I strongly agree with the author’s emphasis on spirituality being a personal experience and a personal endeavour and what we need is tools for assisting the individual’s connection to spirit, to their spiritual path, rather than an an external entity dictating our spiritual path.  The labyrinth is one tool for connection to spirit.

“To walk a sacred path, each of us must find our own touchstone that puts us in contact with the invisible thread.  This touchstone can be nature (as it was for me early on), sharing with our friends, playing with our children, painting on our day off, or walking in the country.  It may be the Sunday-morning liturgy and Eucharist.  Walking a sacred path means that we know the importance of returning to the touchstone that moves us.  The labyrinth can serve as a touchstone.”

“It is a container for the creative imagination to align with our heart’s desire, it is a place where we can profoundly, yet playfully, experience our soul’s longing and intention.”

“The experience is different for everyone because each of us brings different raw material to the labyrinth.”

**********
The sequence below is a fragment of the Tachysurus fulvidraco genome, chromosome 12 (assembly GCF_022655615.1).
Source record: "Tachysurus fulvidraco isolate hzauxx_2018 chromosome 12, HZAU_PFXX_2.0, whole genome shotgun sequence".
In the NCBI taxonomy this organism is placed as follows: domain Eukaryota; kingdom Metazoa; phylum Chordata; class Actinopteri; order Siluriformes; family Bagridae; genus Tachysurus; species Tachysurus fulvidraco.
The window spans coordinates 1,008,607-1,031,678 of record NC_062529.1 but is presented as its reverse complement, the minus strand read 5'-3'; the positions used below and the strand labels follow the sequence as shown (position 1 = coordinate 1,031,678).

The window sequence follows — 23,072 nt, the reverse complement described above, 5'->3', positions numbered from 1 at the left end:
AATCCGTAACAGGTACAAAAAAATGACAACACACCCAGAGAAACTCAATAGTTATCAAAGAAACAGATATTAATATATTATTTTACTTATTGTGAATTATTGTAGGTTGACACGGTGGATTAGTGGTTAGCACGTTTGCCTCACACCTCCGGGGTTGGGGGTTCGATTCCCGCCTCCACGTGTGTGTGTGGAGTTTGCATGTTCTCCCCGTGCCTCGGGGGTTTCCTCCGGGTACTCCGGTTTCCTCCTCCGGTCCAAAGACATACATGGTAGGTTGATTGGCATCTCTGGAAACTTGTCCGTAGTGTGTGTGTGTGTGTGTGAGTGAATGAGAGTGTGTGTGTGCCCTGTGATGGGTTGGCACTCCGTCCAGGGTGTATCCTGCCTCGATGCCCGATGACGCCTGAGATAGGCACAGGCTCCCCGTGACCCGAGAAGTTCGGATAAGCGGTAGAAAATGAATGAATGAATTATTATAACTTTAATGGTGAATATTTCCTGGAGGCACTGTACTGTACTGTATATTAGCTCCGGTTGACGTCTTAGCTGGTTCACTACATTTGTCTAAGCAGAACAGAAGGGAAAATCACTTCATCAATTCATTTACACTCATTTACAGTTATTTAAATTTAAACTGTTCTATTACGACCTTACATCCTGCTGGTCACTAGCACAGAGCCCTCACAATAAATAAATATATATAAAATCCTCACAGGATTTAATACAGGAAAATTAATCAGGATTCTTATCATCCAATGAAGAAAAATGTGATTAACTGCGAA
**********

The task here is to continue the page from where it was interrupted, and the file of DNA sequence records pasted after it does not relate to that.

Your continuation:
“We need to be shaken out of our complacency and begin to use our short time here creatively so we don’t look back in regret.  …  To be pilgrims walking on a path to the next century, we need to participate in the dance between silence and image, ear and eye, inner and outer.  We need to change our seeking into discovery, our drifting into pilgrimage.”

Enjoy this book

Jun 032014

Finished reading Hyemeyohsts Storm’s Seven Arrows a couple of days ago, right before bed, and spent the night dreaming of medicine names, rivers, eagles… I wasn’t sure what to expect with this book. Or maybe, more accurately, I was expecting something different. I think I was expecting a sweet, nature-loving account of how Native American life was organized; a look at their cosmology, their way of life, their traditions and connection to life, nature and god. I think that the first few chapters still allowed me to keep that view of the book as Hyemeyohsts goes into different stories/tales that are important medicine stories in their tradition. I think that somewhere around here my view of the book changed: